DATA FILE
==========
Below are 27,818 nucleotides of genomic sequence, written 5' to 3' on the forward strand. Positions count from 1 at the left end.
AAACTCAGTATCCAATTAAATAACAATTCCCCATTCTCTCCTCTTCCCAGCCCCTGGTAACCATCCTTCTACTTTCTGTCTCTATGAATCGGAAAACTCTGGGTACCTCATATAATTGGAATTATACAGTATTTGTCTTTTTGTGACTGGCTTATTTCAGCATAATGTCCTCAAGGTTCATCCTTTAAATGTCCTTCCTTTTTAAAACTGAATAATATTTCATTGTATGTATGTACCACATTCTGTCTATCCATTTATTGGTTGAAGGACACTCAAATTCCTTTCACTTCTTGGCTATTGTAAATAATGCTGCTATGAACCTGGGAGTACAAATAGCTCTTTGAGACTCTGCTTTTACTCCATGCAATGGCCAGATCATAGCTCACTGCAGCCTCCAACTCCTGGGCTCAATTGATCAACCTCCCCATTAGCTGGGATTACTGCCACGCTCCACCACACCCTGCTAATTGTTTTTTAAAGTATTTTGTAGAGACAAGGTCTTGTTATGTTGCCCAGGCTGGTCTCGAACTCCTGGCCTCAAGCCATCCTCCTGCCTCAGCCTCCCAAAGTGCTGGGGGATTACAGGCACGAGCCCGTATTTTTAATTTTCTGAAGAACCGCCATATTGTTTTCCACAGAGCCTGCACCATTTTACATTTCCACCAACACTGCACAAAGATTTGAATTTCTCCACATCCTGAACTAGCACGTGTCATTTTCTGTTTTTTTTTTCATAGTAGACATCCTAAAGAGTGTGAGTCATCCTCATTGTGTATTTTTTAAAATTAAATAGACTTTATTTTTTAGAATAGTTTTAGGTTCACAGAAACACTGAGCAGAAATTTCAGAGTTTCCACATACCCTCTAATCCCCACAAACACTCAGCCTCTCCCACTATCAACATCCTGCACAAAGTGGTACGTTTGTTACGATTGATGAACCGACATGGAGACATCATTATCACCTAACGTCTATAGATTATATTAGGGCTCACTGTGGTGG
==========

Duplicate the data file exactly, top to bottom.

Below are 27,818 nucleotides of genomic sequence, written 5' to 3' on the forward strand. Positions count from 1 at the left end.
AAACTCAGTATCCAATTAAATAACAATTCCCCATTCTCTCCTCTTCCCAGCCCCTGGTAACCATCCTTCTACTTTCTGTCTCTATGAATCGGAAAACTCTGGGTACCTCATATAATTGGAATTATACAGTATTTGTCTTTTTGTGACTGGCTTATTTCAGCATAATGTCCTCAAGGTTCATCCTTTAAATGTCCTTCCTTTTTAAAACTGAATAATATTTCATTGTATGTATGTACCACATTCTGTCTATCCATTTATTGGTTGAAGGACACTCAAATTCCTTTCACTTCTTGGCTATTGTAAATAATGCTGCTATGAACCTGGGAGTACAAATAGCTCTTTGAGACTCTGCTTTTACTCCATGCAATGGCCAGATCATAGCTCACTGCAGCCTCCAACTCCTGGGCTCAATTGATCAACCTCCCCATTAGCTGGGATTACTGCCACGCTCCACCACACCCTGCTAATTGTTTTTTAAAGTATTTTGTAGAGACAAGGTCTTGTTATGTTGCCCAGGCTGGTCTCGAACTCCTGGCCTCAAGCCATCCTCCTGCCTCAGCCTCCCAAAGTGCTGGGGGATTACAGGCACGAGCCCGTATTTTTAATTTTCTGAAGAACCGCCATATTGTTTTCCACAGAGCCTGCACCATTTTACATTTCCACCAACACTGCACAAAGATTTGAATTTCTCCACATCCTGAACTAGCACGTGTCATTTTCTGTTTTTTTTTTCATAGTAGACATCCTAAAGAGTGTGAGTCATCCTCATTGTGTATTTTTTAAAATTAAATAGACTTTATTTTTTAGAATAGTTTTAGGTTCACAGAAACACTGAGCAGAAATTTCAGAGTTTCCACATACCCTCTAATCCCCACAAACACTCAGCCTCTCCCACTATCAACATCCTGCACAAAGTGGTACGTTTGTTACGATTGATGAACCGACATGGAGACATCATTATCACCTAACGTCTATAGATTATATTAGGGCTCACTGTGGTGG